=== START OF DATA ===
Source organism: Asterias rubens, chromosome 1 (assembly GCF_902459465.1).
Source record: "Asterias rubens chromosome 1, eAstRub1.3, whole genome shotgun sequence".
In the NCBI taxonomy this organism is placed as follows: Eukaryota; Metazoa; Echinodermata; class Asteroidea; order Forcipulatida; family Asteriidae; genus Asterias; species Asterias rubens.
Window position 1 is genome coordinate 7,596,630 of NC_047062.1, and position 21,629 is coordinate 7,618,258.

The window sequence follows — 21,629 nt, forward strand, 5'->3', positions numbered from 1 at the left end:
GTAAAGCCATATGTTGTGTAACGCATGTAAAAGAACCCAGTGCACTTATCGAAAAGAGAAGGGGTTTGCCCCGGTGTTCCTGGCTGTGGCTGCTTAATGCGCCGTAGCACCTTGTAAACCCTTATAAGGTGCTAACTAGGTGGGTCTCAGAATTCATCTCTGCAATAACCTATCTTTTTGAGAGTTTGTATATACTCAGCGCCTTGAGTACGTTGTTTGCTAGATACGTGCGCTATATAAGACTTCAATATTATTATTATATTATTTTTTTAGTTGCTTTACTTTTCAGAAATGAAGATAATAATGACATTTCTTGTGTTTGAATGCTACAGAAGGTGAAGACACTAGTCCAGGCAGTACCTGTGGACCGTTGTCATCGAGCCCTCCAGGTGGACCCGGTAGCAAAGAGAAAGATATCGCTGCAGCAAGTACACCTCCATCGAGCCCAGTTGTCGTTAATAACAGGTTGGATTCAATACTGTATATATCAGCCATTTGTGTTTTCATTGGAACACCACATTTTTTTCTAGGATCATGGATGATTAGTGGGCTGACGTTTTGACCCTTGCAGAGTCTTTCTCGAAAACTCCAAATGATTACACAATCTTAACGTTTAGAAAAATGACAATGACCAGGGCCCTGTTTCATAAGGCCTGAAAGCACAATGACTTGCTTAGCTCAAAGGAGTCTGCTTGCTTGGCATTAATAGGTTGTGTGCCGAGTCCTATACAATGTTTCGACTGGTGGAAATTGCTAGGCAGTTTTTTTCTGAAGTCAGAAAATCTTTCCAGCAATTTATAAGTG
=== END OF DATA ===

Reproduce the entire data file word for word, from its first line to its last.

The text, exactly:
Source organism: Asterias rubens, chromosome 1 (assembly GCF_902459465.1).
Source record: "Asterias rubens chromosome 1, eAstRub1.3, whole genome shotgun sequence".
In the NCBI taxonomy this organism is placed as follows: Eukaryota; Metazoa; Echinodermata; class Asteroidea; order Forcipulatida; family Asteriidae; genus Asterias; species Asterias rubens.
Window position 1 is genome coordinate 7,596,630 of NC_047062.1, and position 21,629 is coordinate 7,618,258.

The window sequence follows — 21,629 nt, forward strand, 5'->3', positions numbered from 1 at the left end:
GTAAAGCCATATGTTGTGTAACGCATGTAAAAGAACCCAGTGCACTTATCGAAAAGAGAAGGGGTTTGCCCCGGTGTTCCTGGCTGTGGCTGCTTAATGCGCCGTAGCACCTTGTAAACCCTTATAAGGTGCTAACTAGGTGGGTCTCAGAATTCATCTCTGCAATAACCTATCTTTTTGAGAGTTTGTATATACTCAGCGCCTTGAGTACGTTGTTTGCTAGATACGTGCGCTATATAAGACTTCAATATTATTATTATATTATTTTTTTAGTTGCTTTACTTTTCAGAAATGAAGATAATAATGACATTTCTTGTGTTTGAATGCTACAGAAGGTGAAGACACTAGTCCAGGCAGTACCTGTGGACCGTTGTCATCGAGCCCTCCAGGTGGACCCGGTAGCAAAGAGAAAGATATCGCTGCAGCAAGTACACCTCCATCGAGCCCAGTTGTCGTTAATAACAGGTTGGATTCAATACTGTATATATCAGCCATTTGTGTTTTCATTGGAACACCACATTTTTTTCTAGGATCATGGATGATTAGTGGGCTGACGTTTTGACCCTTGCAGAGTCTTTCTCGAAAACTCCAAATGATTACACAATCTTAACGTTTAGAAAAATGACAATGACCAGGGCCCTGTTTCATAAGGCCTGAAAGCACAATGACTTGCTTAGCTCAAAGGAGTCTGCTTGCTTGGCATTAATAGGTTGTGTGCCGAGTCCTATACAATGTTTCGACTGGTGGAAATTGCTAGGCAGTTTTTTTCTGAAGTCAGAAAATCTTTCCAGCAATTTATAAGTG